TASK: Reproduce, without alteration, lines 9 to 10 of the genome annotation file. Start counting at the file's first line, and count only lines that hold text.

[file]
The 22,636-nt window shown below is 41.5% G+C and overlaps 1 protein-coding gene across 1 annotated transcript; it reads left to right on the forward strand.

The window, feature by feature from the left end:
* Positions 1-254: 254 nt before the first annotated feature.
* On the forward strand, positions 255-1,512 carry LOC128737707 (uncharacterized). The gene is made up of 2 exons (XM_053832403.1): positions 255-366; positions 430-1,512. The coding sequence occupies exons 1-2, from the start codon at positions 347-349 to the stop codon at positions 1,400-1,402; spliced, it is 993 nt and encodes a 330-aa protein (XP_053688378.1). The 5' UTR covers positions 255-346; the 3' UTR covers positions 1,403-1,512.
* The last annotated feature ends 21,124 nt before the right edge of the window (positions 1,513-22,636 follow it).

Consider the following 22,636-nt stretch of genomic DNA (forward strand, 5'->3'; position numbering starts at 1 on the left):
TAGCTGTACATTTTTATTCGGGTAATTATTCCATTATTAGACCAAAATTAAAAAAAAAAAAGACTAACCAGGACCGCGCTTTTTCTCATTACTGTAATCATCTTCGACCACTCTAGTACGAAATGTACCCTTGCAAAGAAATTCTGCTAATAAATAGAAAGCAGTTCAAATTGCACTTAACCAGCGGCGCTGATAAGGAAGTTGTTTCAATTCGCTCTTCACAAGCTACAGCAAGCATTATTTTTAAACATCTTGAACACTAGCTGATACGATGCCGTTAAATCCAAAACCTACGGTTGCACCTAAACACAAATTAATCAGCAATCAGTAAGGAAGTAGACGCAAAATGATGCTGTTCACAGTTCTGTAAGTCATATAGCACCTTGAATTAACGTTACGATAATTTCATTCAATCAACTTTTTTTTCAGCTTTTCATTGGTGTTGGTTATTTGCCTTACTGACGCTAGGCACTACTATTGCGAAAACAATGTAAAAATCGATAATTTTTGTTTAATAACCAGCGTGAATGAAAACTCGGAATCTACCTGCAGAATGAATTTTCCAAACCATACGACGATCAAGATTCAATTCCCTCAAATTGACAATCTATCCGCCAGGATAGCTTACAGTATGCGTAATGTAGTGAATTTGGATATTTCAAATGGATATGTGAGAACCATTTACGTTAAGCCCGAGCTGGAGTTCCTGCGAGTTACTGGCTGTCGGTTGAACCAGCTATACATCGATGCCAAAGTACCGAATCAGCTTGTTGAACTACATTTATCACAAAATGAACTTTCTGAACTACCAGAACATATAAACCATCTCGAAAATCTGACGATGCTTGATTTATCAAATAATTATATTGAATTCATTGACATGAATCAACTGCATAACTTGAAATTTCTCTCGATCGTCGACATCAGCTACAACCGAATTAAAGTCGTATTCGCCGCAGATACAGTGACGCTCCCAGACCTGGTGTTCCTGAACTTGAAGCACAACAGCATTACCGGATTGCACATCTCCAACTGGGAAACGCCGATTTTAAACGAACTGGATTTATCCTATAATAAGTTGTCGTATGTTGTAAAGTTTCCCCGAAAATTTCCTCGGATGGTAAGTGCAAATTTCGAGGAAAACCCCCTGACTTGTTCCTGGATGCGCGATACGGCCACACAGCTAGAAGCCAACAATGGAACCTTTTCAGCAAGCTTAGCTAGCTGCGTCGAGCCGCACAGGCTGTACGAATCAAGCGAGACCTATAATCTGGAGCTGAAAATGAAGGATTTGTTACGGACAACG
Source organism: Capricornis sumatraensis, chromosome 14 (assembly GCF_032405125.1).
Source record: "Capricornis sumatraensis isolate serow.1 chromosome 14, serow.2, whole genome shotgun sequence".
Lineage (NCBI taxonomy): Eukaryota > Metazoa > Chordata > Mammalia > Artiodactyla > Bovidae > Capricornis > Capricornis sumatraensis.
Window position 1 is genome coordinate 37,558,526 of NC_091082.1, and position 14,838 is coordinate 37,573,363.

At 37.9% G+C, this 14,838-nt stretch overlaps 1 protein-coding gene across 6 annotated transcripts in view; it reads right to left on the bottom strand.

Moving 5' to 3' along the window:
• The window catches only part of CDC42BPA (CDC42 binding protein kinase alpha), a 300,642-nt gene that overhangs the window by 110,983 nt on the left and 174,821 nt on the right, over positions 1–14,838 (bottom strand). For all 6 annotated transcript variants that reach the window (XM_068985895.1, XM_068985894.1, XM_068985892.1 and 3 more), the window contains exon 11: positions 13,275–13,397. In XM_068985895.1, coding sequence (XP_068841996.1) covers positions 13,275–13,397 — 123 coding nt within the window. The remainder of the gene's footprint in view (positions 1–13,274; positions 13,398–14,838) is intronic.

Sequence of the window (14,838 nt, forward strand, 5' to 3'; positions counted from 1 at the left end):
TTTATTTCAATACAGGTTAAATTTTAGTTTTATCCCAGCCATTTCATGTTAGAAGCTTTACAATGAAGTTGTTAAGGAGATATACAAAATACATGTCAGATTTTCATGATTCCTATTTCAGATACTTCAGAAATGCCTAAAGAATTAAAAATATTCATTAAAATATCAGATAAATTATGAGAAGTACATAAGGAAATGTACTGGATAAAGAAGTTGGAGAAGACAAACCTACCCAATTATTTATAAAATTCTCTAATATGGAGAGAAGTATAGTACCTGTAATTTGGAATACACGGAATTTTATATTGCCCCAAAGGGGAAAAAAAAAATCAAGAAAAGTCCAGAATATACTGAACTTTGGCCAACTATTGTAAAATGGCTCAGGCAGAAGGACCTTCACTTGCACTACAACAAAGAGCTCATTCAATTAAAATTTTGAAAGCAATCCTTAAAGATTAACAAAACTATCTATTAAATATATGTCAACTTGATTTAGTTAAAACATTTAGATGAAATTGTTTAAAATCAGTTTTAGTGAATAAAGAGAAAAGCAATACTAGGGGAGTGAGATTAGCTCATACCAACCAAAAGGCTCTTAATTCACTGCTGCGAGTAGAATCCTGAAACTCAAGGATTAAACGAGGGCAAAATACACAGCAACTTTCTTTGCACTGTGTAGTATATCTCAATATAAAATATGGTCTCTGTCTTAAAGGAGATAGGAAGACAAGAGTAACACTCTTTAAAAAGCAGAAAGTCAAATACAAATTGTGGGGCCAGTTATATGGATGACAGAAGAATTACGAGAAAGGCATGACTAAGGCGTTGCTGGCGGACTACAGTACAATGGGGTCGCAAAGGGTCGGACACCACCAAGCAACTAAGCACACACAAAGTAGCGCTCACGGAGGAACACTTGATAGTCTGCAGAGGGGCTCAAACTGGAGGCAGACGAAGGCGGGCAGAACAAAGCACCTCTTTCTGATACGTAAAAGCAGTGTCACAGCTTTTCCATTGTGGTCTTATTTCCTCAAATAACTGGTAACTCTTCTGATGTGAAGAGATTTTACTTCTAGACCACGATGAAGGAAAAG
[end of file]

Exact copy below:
Source record: "Capricornis sumatraensis isolate serow.1 chromosome 14, serow.2, whole genome shotgun sequence".
Lineage (NCBI taxonomy): Eukaryota > Metazoa > Chordata > Mammalia > Artiodactyla > Bovidae > Capricornis > Capricornis sumatraensis.